Since I drive a lot, and visit a lot of different parts of Guatemala (well, within limits: mostly in the western highlands), this gives me the opportunity to observe whether certain phenomena are purely local (like teenaged Maya girls driving tuk-tuks in San Pedro la Laguna), or are more widespread (like the popularity of knock-off Hollister and Ambercrombie gear. Which brings me to the recent growth of auto-hotels (that is the name they go by in Guatemala; we might call them motels). A few years ago, perhaps on my second trip to Guatemala, I noticed ads for one "auto-hotel" on the outskirts of Santa Cruz del Quiché, the departmental capital of Quiché. There are at least a dozen hotels and rooming houses in town, mostly located near the Parque Central -- where the Catholic Church, government palace (direct translation of palacio de gobernación), municipal building and the marketplace are all situated -- or near the bus terminal, which is about 6 blocks away. However, this one caught my attention because it was out on the outskirts of town, on the road heading toward Chichicastenango, a strip of road with a few sparsely-distributed gas stations, some roadside eateries and a lumberyard. The architecture was distinctive: a row of individual garages, of the kind you would see in an American suburban home, with roll-down doors, and on top of those, a row of rooms (the idea being, I suppose, that you park your car and then go upstairs to your room). I passed it several times a week as I often made the trip between SCQ to Chichicastenango, and I never saw many vehicles there - but I usually made the trip in daylight, so perhaps that wasn't the right time. It was called Princess Auto Hotel (no translation here; that's the name), and the billboard featured a silhouette of a figure of a fairy-tale princess (long gown, crown).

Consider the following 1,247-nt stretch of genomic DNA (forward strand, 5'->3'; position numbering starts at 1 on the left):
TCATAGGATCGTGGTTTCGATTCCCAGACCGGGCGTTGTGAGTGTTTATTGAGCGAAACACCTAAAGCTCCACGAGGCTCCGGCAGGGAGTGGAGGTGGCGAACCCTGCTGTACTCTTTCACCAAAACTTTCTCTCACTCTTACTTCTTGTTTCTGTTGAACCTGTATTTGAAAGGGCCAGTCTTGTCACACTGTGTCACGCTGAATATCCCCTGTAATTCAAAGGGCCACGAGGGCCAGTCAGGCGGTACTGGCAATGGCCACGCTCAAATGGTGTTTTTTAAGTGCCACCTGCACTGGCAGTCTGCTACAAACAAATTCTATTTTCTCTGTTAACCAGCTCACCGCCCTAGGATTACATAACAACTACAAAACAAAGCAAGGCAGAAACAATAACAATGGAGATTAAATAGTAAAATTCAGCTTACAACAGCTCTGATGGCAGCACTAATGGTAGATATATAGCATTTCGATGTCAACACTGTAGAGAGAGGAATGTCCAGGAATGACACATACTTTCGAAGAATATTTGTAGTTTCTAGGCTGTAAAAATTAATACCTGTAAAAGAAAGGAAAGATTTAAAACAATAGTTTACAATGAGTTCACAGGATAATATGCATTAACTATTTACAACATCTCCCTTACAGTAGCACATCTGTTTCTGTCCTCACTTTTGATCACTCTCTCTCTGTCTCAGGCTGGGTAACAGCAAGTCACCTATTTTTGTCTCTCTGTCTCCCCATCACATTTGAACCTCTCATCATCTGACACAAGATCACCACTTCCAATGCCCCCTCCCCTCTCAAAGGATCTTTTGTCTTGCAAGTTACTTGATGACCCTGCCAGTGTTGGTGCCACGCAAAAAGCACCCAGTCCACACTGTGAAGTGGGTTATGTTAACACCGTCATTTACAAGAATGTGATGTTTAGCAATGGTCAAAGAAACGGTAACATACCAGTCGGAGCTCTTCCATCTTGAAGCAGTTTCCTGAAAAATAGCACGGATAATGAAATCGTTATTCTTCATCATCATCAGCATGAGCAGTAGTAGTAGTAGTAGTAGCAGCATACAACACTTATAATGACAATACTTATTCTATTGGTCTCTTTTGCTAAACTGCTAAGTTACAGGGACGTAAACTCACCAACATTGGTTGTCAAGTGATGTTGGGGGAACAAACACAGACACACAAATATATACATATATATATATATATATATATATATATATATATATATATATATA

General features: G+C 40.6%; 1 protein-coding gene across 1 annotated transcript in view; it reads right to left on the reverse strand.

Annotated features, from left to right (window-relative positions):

In any case, I started to notice auto-hotels, nearly all with a similar architecture, in other areas, like around Xela -- and again, situated on the outskirts, not in the center of town where there are a lot of hotels -- Xela being a major tourist destination. So, my hunch is that these are mostly designed for Guatemalans and not foreigners -- after all, tourists would be more likely to want to stay either somewhere very picturesque, a room with a view, or in the center of a town with amenities for tourists, or both. Back in 2011, I heard some advertisements on local radio stations around Quiché for the Princess, touting its attractions for couples -- privacy, a place to be alone, to sleep tranquilly. The auto hotels' billboards advertised 24 hour availability, cable TV, hot water (no small attraction in a country where a lot of people don't have indoor plumbing, see recent post).
I didn't think a whole lot about these, but then on this last trip, I started to notice more of these auto-hotels, and at least one whose name implied perhaps another agenda. Or maybe not. But on the outskirts of Xela, on the highway heading towards Cuatro Caminos, there is a new auto hotel called Pasiones en Secreto (Secret Passions). In addition to hot baths, cable TV, internet, 24 hour service, this one advertised a jacuzzi -- something that one doesn't see much outside of high-end hotels in Antigua.